At least those are my recollections on my readings of these wars...

Bryce


Even then after the first couple of defeats why wouldn't they just have used fire arrows against the fortifications? At best the Hussites would have burned alive, maybe they would have charged out, and at worst they'd have put out the fires and kept right along.

To me it seems like the most straight forward and simple tactic (ie the one you'd try first).


Well...the Hussites probably had fire pails of sand or dirt to put out fires and fire arrows didn't set fires to wood that quickly anyway.

The Hussites also had good leadership and discipline...unlike many of their Knightly opponents of the time.

Remember, the whole wagon circle defense is meant to be used against a mounted adversary who like to charge their opponents. At the time this descriped most all armies who opposed them in the field.

Besides the wagon circle, the Hussites were the first to widely use firearms as well. This made approaching their wagons a bit more dangerous for your average armored knight as well.
View user's profile Send private message
Gavin Kisebach




Location: Lacey, Wa US
Joined: 01 Aug 2004

Spotlight topics: 1
Posts: 650

PostPosted: Thu 09 Oct, 2008 11:37 pm    Post subject:         Reply with quote

From what I've read Jan Žiška was brilliant, and worked very well with the resources that he had. If memory serves the Hussites started out with very poor armaments, but used firearms to force the enemy heavy cavalry to get in close to the lager, then bashed them over the head with long flails. They coudn't stay back, there's no point lancing a wagon, and once they got close they had to face nasty helm busting flails. Great stuff.

As soon as they got control of a city with manufacturing capability (I think it was Lipany), the Hussites under Žiška used it to crank out more firearms and wagons.

One of my favorite paintings features Jan Žiška looking just utterly heroic and grizzled:

http://prostir.museum/images/Jan_Zizka_-_Grunwald(2).jpg

There are only two kinds of scholars; those who love ideas and those who hate them. ~ Emile Chartier
View user's profile Send private message MSN Messenger
Randall Moffett




Location: Northern Utah
Joined: 07 Jun 2006
Reading list: 5 books

Posts: 2,098

PostPosted: Thu 09 Oct, 2008 11:58 pm    Post subject:         Reply with quote

The Hussites are in large part misunderstood or perhaps, understood very generally and oversimplified too often. The Hussites were the first group to use a large number of firearms but large scale compared to their other arms might be somewhat an overstatement unless looking at the relative to other countries. IT was the combination of arms and tactics more than any one item or items.

The largest asset they had was Jan Zizka and his military know and their cause being very strong to them. Jan Zizka was a master. He was able to do what few in medieval history could. Take a force of men with little to no military training and utilize them so they became formidable militarily. He did this in several ways.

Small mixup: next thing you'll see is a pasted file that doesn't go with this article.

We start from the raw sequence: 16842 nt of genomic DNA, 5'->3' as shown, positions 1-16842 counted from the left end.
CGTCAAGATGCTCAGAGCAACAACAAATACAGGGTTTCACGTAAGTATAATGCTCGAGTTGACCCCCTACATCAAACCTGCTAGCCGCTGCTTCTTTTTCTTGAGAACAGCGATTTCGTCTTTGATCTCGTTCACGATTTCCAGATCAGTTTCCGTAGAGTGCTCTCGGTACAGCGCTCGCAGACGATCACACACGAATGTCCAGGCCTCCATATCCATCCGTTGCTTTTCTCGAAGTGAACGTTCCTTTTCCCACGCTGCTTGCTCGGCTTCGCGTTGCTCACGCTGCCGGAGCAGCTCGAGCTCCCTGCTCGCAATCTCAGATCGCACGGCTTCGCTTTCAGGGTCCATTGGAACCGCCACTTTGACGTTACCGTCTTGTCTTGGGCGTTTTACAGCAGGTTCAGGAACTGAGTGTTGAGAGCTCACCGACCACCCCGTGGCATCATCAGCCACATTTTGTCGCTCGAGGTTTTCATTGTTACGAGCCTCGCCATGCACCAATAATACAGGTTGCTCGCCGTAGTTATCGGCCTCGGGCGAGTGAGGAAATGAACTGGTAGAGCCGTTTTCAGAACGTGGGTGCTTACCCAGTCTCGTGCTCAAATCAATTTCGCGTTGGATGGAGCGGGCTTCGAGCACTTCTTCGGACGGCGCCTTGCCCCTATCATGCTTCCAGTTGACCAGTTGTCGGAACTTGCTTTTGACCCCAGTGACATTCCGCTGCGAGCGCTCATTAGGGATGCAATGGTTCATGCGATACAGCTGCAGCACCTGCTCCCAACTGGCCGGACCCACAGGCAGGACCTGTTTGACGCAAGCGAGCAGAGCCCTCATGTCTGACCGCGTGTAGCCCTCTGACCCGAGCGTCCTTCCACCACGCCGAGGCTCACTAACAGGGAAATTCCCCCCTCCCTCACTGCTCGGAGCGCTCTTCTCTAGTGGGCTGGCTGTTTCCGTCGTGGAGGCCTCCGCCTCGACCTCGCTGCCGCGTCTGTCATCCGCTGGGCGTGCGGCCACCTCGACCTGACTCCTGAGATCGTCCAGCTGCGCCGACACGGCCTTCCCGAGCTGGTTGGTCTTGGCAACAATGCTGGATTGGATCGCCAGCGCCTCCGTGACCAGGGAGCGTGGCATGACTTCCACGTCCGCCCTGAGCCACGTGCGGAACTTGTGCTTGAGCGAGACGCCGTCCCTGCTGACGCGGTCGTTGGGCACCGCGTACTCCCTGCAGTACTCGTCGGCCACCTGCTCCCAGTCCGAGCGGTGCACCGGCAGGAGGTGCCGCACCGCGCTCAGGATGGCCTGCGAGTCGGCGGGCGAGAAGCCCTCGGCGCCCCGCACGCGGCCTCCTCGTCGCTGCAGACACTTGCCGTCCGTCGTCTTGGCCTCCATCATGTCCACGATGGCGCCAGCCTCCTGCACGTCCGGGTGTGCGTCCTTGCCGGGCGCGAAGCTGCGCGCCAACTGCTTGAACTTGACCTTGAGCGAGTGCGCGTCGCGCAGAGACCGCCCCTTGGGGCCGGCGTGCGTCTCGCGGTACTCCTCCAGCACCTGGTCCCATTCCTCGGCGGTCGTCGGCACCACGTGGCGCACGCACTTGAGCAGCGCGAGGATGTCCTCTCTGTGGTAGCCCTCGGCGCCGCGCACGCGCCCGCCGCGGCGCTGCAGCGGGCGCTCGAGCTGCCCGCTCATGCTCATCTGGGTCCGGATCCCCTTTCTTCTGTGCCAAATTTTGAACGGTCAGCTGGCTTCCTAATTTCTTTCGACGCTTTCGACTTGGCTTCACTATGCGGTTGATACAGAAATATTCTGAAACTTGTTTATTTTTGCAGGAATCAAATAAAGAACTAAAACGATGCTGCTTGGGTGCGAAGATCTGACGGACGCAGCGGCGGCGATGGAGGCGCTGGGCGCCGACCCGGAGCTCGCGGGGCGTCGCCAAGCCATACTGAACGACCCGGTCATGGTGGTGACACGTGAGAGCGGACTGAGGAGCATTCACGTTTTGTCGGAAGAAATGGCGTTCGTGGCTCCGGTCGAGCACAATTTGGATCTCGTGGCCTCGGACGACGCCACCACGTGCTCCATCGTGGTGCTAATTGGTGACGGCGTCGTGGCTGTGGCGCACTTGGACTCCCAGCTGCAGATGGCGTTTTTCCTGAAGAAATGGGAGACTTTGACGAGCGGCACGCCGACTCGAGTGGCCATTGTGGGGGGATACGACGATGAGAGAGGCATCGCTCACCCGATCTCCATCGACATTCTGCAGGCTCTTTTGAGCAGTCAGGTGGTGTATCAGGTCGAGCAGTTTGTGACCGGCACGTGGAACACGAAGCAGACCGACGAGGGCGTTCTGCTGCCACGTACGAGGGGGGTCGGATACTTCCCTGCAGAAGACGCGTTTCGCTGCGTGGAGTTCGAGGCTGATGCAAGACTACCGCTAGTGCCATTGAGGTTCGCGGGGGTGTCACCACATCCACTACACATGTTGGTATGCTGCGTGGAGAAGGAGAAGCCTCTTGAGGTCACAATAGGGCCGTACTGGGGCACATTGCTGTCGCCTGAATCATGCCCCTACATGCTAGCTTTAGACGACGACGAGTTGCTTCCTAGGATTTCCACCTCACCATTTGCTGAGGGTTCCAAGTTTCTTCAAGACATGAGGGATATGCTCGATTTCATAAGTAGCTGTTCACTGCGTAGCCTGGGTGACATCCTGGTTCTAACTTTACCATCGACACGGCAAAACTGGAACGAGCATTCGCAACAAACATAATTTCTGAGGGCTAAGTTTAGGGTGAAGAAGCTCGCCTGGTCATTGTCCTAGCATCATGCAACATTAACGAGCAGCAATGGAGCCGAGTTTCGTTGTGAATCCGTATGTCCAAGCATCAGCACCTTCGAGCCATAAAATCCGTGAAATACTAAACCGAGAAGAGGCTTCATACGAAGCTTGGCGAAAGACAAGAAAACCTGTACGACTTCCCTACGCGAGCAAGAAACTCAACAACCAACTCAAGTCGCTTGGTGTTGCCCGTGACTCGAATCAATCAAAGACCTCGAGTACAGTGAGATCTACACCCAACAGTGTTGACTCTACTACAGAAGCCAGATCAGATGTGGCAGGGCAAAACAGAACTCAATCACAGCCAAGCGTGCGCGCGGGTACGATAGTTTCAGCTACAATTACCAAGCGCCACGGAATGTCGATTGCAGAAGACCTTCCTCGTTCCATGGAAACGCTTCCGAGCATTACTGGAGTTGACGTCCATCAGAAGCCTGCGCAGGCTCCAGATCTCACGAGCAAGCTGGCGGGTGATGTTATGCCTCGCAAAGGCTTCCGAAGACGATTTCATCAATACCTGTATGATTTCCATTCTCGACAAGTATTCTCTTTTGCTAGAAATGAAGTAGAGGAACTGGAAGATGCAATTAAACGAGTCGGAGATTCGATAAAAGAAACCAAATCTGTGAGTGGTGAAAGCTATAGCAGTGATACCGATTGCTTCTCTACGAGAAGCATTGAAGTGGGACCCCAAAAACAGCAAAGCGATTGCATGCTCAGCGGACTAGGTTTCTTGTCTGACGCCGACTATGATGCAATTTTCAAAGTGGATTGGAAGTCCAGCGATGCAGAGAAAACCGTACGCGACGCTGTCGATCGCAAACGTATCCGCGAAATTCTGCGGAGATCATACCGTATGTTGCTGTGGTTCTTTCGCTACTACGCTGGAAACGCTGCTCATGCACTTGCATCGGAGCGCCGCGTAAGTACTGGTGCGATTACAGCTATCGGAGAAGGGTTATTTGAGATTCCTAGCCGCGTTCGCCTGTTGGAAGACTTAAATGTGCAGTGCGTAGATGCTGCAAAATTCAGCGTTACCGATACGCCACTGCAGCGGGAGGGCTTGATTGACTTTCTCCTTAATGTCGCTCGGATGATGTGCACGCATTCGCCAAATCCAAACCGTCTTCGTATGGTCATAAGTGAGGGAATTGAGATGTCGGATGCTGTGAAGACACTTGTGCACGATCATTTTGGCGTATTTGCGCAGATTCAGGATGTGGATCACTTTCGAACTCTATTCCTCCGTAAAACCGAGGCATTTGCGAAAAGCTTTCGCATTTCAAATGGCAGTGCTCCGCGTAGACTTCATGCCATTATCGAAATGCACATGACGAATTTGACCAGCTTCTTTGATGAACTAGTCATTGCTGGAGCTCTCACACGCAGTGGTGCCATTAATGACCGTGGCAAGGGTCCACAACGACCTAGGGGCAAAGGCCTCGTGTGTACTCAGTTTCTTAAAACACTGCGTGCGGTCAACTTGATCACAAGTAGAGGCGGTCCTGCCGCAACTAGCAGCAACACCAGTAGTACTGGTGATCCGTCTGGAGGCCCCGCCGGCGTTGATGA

He countered lack of heavy cavalry with the wagons, apparently the pike not being their national weapon like other places (Swiss and Scots). He used these as portable forts basically in lines. I know Russ Mitchell has looked into this and we have talked some about it so maybe he will chime in as he has read more primary sources than I. Usually in several lines of these wagons makes a very static but strong defence. Inside these wagons men with pikes, halberds, war flails, crossbows and guns could break both cavalry and infantry. Missile fire would wear them down before engaging and likely goad them into attacking. Scholars state that the Hussites for every 6000 had about 36 field guns and about 360 handguns. This seems fairly accurate as the Hodetin Ordinance (late 1420s or 1430) stipulates groups of 20 well defined, 6 crossbow men and 2 gunners per wagon.

If a place looked like it would break men were sent to reinforce from behind the wagons where a force awaited to attack. Once the enemy broke these men and cavalry would come out and route the enemies to ensure they did not regroup. The cavalry also could come out while the battle was on and pounce then return. Their cavalry was usually made up of lighter cavalry and the heavy cavalry made of the nobles that supported them far fewer than the crusading armies. Jan Zizka was smart and used the wagons to shoot his enemies up and once they engaged he had men who were partially defended by the wagons beside them and likely barricades of some type with these massive war flails that could kill anyone within their distance.

The only defeats I know of are fighting other hussite factions and using a feint and drawing them from their wagons. I do not know why they did not try lighting them on fire so cannot comment much on that. I guess they had spades and lots of earth around so perhaps they could put them out easy enough.